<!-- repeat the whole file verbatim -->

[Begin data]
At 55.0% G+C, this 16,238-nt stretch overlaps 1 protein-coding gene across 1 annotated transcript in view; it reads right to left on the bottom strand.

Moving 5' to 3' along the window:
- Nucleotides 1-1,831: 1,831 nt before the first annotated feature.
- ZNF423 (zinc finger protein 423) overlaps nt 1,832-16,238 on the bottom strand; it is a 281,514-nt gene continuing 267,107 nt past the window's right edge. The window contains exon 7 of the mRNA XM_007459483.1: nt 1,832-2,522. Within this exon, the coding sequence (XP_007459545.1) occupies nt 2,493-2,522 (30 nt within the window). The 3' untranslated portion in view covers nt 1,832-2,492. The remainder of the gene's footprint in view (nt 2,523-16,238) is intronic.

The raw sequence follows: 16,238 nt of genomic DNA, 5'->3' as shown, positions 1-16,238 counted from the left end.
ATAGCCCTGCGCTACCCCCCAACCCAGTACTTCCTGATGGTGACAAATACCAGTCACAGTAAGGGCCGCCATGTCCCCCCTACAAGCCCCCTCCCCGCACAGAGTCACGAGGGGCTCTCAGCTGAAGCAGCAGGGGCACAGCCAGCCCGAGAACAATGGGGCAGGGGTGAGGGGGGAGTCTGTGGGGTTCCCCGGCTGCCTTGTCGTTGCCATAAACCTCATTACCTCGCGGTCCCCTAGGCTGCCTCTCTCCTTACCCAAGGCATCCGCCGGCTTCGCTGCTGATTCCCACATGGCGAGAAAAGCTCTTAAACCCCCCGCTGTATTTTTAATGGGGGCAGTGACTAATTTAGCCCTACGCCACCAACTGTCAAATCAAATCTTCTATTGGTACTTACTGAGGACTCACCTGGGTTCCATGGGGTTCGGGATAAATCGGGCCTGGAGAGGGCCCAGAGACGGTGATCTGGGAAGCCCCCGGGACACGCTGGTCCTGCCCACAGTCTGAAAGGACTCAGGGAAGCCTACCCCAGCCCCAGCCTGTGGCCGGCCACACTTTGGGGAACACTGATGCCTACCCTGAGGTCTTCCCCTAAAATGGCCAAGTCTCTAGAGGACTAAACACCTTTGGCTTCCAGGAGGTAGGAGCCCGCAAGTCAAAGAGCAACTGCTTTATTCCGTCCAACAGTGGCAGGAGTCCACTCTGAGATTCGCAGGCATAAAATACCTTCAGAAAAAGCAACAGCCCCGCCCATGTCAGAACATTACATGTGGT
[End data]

At 55.0% G+C, this 16,238-nt stretch overlaps 1 protein-coding gene across 1 annotated transcript in view; it reads right to left on the bottom strand.

Moving 5' to 3' along the window:
- Nucleotides 1-1,831: 1,831 nt before the first annotated feature.
- ZNF423 (zinc finger protein 423) overlaps nt 1,832-16,238 on the bottom strand; it is a 281,514-nt gene continuing 267,107 nt past the window's right edge. The window contains exon 7 of the mRNA XM_007459483.1: nt 1,832-2,522. Within this exon, the coding sequence (XP_007459545.1) occupies nt 2,493-2,522 (30 nt within the window). The 3' untranslated portion in view covers nt 1,832-2,492. The remainder of the gene's footprint in view (nt 2,523-16,238) is intronic.

The raw sequence follows: 16,238 nt of genomic DNA, 5'->3' as shown, positions 1-16,238 counted from the left end.
ATAGCCCTGCGCTACCCCCCAACCCAGTACTTCCTGATGGTGACAAATACCAGTCACAGTAAGGGCCGCCATGTCCCCCCTACAAGCCCCCTCCCCGCACAGAGTCACGAGGGGCTCTCAGCTGAAGCAGCAGGGGCACAGCCAGCCCGAGAACAATGGGGCAGGGGTGAGGGGGGAGTCTGTGGGGTTCCCCGGCTGCCTTGTCGTTGCCATAAACCTCATTACCTCGCGGTCCCCTAGGCTGCCTCTCTCCTTACCCAAGGCATCCGCCGGCTTCGCTGCTGATTCCCACATGGCGAGAAAAGCTCTTAAACCCCCCGCTGTATTTTTAATGGGGGCAGTGACTAATTTAGCCCTACGCCACCAACTGTCAAATCAAATCTTCTATTGGTACTTACTGAGGACTCACCTGGGTTCCATGGGGTTCGGGATAAATCGGGCCTGGAGAGGGCCCAGAGACGGTGATCTGGGAAGCCCCCGGGACACGCTGGTCCTGCCCACAGTCTGAAAGGACTCAGGGAAGCCTACCCCAGCCCCAGCCTGTGGCCGGCCACACTTTGGGGAACACTGATGCCTACCCTGAGGTCTTCCCCTAAAATGGCCAAGTCTCTAGAGGACTAAACACCTTTGGCTTCCAGGAGGTAGGAGCCCGCAAGTCAAAGAGCAACTGCTTTATTCCGTCCAACAGTGGCAGGAGTCCACTCTGAGATTCGCAGGCATAAAATACCTTCAGAAAAAGCAACAGCCCCGCCCATGTCAGAACATTACATGTGGT